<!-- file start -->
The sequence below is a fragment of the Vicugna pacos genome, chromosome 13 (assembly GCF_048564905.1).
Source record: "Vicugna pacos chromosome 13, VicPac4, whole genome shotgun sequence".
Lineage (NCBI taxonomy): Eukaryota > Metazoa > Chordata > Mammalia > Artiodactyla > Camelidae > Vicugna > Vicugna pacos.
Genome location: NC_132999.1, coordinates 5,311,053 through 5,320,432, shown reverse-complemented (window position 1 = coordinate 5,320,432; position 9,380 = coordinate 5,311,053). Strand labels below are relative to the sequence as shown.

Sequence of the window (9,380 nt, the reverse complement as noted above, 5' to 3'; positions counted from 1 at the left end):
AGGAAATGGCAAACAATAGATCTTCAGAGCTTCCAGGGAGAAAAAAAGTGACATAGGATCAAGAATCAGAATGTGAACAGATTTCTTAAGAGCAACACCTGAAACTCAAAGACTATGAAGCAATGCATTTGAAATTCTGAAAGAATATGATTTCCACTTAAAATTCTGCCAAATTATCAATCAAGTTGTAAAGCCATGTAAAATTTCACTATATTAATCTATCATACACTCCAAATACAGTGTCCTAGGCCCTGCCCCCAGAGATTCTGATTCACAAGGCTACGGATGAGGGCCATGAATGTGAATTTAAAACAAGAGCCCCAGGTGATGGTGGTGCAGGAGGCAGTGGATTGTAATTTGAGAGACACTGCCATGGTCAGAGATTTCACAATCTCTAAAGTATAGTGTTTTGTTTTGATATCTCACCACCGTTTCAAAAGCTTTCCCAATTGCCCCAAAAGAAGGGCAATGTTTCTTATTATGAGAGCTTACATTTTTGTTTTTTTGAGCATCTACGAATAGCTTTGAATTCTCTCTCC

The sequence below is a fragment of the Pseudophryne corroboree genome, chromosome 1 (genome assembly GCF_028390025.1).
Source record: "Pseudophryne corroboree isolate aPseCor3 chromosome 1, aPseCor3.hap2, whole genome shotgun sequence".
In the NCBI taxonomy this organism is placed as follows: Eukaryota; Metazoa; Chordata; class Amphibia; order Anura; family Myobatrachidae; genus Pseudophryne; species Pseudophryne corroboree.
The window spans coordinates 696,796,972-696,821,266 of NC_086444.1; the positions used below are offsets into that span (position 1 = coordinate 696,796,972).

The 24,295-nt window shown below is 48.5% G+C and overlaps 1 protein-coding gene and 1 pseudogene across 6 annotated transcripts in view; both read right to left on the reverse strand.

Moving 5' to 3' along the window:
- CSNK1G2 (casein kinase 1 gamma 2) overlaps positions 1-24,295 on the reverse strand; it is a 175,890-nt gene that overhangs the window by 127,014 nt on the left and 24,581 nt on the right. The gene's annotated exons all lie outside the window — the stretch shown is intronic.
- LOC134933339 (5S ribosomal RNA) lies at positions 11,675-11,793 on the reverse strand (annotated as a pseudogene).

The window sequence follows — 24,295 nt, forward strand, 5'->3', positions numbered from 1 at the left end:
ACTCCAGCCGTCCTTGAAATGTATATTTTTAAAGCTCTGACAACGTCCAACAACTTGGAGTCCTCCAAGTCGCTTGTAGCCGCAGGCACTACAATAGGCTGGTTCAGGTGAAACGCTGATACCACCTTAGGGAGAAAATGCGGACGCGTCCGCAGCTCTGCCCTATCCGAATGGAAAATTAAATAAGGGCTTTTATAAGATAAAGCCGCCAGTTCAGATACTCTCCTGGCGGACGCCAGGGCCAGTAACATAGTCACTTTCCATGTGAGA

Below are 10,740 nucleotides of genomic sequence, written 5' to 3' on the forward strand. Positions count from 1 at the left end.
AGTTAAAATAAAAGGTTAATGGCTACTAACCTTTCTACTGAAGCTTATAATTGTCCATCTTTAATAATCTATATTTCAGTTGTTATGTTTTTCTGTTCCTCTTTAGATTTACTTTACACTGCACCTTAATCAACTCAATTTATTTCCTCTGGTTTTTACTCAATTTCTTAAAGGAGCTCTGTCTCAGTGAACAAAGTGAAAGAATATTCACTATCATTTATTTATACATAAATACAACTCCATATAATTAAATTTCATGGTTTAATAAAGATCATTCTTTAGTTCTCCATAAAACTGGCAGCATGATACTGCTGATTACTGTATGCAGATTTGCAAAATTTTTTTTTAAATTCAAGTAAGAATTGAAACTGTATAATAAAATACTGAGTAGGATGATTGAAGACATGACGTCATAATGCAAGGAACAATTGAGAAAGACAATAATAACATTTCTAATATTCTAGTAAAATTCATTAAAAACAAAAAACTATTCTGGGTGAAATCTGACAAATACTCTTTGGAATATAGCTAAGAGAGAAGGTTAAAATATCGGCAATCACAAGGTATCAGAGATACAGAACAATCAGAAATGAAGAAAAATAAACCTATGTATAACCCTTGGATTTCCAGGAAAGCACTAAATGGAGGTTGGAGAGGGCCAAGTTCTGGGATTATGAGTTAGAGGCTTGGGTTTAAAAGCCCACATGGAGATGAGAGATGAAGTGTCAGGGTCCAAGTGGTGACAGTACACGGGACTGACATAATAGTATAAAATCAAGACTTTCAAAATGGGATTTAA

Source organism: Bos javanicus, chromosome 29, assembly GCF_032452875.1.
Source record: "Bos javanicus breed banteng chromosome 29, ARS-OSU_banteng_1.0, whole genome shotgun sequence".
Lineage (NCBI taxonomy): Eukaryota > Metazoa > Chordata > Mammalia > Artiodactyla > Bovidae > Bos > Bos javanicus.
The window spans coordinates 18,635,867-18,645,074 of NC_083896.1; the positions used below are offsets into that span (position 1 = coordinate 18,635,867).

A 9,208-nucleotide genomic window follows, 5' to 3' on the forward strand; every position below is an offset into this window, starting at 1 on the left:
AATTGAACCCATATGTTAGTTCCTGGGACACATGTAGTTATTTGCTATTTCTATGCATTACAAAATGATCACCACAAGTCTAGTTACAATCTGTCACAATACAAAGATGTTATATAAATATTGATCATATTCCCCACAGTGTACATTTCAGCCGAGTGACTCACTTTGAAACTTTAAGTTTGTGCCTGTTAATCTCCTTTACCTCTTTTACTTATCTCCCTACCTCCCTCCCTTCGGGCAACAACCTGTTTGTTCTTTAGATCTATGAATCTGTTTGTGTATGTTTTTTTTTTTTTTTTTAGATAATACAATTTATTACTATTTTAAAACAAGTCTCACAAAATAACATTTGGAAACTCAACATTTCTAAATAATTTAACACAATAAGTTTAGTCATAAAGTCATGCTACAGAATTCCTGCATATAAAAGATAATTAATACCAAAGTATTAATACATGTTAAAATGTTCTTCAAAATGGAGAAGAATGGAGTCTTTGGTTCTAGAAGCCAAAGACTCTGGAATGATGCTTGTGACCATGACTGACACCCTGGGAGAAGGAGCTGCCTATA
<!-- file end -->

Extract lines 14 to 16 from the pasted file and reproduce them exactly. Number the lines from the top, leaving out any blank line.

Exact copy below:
- LOC134933339 (5S ribosomal RNA) lies at positions 11,675-11,793 on the reverse strand (annotated as a pseudogene).

The window sequence follows — 24,295 nt, forward strand, 5'->3', positions numbered from 1 at the left end:
ACTCCAGCCGTCCTTGAAATGTATATTTTTAAAGCTCTGACAACGTCCAACAACTTGGAGTCCTCCAAGTCGCTTGTAGCCGCAGGCACTACAATAGGCTGGTTCAGGTGAAACGCTGATACCACCTTAGGGAGAAAATGCGGACGCGTCCGCAGCTCTGCCCTATCCGAATGGAAAATTAAATAAGGGCTTTTATAAGATAAAGCCGCCAGTTCAGATACTCTCCTGGCGGACGCCAGGGCCAGTAACATAGTCACTTTCCATGTGAGA